FREEWRITING EXERCISE #93

Photo by Etienne Girardet on Unsplash

A half-finished bridge is a lure,
a line to an unmarked haven.
Hanging in midair, the eyes
naturally complete the shape.
Workers on the edge, melding
the rebar, their helmets lit
with the light of progress,
process. I distract myself as
we duck under them, our cab
ducking in and out of snaking
crowds, looking for the next exit.
My family’s in the back-row, and
in my memories this will be
a different city, a new country.
A junction can become a crossroads,
a crosswalk becomes a scramble.
Turning past a night market,
its citizens bustling about,
hustling their wares and
going about their days,
my mother says that
actually
this place is still so undeveloped
compared to where we come from
but I wonder if that was meant to indicate
some kind of success of government policy
or whether some sign
of how this becomes the market of progress
progress progress progress progress
it is measured in dollars and cents
it is measured in numbers and statistics
rising arrow-like before the lurch
towards God himself in the upper-right corner
of the umpteenth bar graph
I am tired of thinking of progress
it would be nice if we could live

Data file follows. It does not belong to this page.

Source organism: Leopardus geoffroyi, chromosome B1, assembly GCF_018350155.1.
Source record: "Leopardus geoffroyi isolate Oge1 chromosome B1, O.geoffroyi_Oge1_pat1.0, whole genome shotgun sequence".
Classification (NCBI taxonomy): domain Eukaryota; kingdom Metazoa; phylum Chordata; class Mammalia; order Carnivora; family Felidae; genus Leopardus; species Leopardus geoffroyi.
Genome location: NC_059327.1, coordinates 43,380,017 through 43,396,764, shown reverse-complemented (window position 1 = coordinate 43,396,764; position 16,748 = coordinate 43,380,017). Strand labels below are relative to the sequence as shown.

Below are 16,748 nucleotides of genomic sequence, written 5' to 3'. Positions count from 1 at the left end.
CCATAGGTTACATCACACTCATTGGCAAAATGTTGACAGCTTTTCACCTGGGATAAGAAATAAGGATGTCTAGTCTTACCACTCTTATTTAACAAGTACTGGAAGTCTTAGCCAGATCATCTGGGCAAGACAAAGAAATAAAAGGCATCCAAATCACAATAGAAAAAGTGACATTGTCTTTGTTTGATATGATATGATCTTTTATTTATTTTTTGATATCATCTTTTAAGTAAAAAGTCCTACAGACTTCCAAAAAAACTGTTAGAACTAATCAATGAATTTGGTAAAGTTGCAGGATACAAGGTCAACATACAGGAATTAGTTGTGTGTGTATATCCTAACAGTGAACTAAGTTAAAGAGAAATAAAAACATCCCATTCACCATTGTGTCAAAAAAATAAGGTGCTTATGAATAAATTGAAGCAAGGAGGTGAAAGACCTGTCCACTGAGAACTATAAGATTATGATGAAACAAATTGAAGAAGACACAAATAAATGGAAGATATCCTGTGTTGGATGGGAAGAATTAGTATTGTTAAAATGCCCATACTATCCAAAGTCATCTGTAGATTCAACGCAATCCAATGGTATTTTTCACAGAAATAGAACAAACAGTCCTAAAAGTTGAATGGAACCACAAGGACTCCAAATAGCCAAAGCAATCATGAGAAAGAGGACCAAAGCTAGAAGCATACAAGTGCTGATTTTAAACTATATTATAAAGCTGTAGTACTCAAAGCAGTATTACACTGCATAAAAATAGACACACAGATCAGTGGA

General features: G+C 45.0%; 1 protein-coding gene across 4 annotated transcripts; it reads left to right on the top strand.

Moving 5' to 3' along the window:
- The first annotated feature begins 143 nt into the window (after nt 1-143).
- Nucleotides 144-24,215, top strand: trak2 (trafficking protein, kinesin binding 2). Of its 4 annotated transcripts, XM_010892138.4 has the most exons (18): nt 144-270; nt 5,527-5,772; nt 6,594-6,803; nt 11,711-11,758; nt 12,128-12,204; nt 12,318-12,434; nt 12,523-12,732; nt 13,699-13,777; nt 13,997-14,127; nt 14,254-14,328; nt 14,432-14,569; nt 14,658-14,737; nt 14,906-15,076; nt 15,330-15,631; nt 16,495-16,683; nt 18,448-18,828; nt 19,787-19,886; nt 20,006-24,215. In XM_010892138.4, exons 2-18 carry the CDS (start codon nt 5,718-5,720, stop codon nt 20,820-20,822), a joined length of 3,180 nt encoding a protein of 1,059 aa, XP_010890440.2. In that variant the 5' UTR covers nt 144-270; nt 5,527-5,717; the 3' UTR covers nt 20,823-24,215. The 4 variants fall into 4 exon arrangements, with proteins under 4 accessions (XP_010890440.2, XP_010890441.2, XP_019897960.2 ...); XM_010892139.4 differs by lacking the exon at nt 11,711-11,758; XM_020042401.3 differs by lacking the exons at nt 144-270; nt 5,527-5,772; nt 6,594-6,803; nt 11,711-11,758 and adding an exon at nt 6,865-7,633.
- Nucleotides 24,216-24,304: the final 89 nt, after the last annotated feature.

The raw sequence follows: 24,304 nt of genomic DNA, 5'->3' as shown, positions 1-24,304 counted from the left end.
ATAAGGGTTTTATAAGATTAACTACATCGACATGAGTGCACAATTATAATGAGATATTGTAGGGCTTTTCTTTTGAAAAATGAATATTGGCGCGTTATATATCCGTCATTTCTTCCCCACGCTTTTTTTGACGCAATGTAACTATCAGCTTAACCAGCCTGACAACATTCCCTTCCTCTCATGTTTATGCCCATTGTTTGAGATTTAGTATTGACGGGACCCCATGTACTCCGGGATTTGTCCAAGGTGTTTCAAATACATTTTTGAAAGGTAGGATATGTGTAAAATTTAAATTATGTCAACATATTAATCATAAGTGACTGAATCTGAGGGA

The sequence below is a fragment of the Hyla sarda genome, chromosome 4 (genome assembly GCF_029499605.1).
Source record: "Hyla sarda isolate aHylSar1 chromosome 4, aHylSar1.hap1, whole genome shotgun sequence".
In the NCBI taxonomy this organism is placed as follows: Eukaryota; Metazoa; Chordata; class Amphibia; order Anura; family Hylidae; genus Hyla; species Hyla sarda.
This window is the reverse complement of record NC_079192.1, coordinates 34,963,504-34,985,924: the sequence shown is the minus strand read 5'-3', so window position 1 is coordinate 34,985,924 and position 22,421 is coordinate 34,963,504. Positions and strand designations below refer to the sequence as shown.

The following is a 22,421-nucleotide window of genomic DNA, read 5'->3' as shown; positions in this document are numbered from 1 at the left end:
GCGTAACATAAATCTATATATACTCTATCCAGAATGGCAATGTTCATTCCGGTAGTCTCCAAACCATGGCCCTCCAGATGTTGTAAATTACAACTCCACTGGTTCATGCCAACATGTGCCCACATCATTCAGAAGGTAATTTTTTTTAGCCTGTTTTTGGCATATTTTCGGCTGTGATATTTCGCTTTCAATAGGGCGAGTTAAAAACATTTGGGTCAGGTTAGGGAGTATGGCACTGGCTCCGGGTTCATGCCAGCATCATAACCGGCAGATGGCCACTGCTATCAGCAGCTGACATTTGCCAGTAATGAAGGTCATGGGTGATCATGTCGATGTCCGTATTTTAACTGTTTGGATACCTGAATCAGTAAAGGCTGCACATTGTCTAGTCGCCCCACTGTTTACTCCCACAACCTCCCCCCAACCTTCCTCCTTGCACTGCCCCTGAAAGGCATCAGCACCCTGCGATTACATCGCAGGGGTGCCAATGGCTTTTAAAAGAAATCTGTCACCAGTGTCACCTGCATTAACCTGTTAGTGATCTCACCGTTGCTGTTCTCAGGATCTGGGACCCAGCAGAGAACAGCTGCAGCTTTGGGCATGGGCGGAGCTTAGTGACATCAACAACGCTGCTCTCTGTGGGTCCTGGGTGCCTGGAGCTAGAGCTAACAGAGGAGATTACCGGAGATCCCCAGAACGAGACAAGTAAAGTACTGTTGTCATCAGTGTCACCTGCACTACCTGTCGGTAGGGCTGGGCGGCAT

for the sake of being alive
and not for slaving our lives away
paying off a degree or a loan
that lets us qualify to slave our lives away
I am almost back to the hotel now
and I can sleep tonight forgetting all of this


Freewriting Explanation: Every day, Valen shall use 5 minutes to write completely unprompted and uninterrupted, letting the words lead the way. There is no end purpose to each piece, but rather, the pieces are allowed to develop naturally in their own way. The pieces are then uploaded without edits.

Filed under: Freewriting, Poetry

by

A member of Singapore-based writing collective /stop@BadEndRhymes ("/s@ber"), Valen dwells in the swamp of poetry. He has been published in various publications, including Anxious Poets Society, Eunoia Review and Quarterly Literary Review Singapore. He has performed his work at the Arts House, the Singapore Art Museum, and in various dingy bars.

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